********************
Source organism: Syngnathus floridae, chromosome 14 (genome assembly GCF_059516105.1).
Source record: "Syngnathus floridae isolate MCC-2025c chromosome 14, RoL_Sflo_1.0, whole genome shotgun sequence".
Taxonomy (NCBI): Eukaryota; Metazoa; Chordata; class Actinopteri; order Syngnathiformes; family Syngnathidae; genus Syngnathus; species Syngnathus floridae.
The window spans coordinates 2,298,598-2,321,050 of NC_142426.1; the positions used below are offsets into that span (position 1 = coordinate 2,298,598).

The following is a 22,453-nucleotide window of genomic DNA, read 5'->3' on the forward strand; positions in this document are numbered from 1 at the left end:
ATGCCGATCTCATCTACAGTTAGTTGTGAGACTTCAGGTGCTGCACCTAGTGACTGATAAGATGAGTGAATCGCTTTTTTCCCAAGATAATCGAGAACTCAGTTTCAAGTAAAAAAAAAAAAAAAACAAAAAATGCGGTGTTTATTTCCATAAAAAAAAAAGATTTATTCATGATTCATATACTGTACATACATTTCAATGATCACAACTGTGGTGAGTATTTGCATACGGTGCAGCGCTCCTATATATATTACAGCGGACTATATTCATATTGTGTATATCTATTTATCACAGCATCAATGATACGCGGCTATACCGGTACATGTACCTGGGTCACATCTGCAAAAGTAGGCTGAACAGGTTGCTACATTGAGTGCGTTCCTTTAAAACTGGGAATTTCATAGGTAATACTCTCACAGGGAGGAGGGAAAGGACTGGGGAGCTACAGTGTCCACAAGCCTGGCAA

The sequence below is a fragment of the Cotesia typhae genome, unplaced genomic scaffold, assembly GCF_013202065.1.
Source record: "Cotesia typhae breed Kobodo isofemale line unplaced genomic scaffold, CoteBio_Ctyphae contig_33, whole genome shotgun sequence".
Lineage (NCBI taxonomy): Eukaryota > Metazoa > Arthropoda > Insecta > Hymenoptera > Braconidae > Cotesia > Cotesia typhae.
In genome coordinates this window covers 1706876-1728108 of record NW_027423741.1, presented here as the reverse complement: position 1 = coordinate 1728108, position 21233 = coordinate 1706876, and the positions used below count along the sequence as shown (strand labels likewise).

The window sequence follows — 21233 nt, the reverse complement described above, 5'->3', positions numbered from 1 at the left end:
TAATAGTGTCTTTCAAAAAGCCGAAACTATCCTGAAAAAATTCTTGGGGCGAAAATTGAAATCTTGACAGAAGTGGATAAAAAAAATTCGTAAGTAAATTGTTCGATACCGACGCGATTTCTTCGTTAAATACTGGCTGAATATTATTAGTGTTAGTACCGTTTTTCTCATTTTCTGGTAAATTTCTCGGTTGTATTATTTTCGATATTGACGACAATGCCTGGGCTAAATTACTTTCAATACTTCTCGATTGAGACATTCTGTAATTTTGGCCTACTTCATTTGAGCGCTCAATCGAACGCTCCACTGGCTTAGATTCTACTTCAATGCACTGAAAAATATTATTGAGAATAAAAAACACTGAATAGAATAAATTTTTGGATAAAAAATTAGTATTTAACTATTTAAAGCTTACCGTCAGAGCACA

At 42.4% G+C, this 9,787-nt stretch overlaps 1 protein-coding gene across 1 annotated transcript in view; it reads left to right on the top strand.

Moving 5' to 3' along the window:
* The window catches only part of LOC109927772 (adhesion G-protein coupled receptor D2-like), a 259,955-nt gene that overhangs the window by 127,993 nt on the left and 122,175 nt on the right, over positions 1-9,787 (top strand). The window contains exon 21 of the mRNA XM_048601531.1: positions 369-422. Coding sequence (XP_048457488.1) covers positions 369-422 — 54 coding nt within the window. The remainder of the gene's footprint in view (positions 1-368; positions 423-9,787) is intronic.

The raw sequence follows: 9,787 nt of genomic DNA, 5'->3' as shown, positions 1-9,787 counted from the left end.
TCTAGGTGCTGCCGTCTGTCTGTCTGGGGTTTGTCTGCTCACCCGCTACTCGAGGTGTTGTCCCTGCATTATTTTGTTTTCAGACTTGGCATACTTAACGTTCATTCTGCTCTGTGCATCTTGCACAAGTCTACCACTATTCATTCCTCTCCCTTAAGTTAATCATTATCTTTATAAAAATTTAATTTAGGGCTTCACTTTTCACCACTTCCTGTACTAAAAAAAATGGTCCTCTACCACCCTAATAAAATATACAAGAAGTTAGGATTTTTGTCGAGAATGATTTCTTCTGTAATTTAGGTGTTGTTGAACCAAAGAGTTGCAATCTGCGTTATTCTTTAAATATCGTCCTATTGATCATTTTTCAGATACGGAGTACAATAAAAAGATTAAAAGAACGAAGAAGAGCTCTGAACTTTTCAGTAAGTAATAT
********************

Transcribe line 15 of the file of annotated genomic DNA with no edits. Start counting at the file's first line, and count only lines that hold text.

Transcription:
* The window catches only part of LOC109927772 (adhesion G-protein coupled receptor D2-like), a 259,955-nt gene that overhangs the window by 127,993 nt on the left and 122,175 nt on the right, over positions 1-9,787 (top strand). The window contains exon 21 of the mRNA XM_048601531.1: positions 369-422. Coding sequence (XP_048457488.1) covers positions 369-422 — 54 coding nt within the window. The remainder of the gene's footprint in view (positions 1-368; positions 423-9,787) is intronic.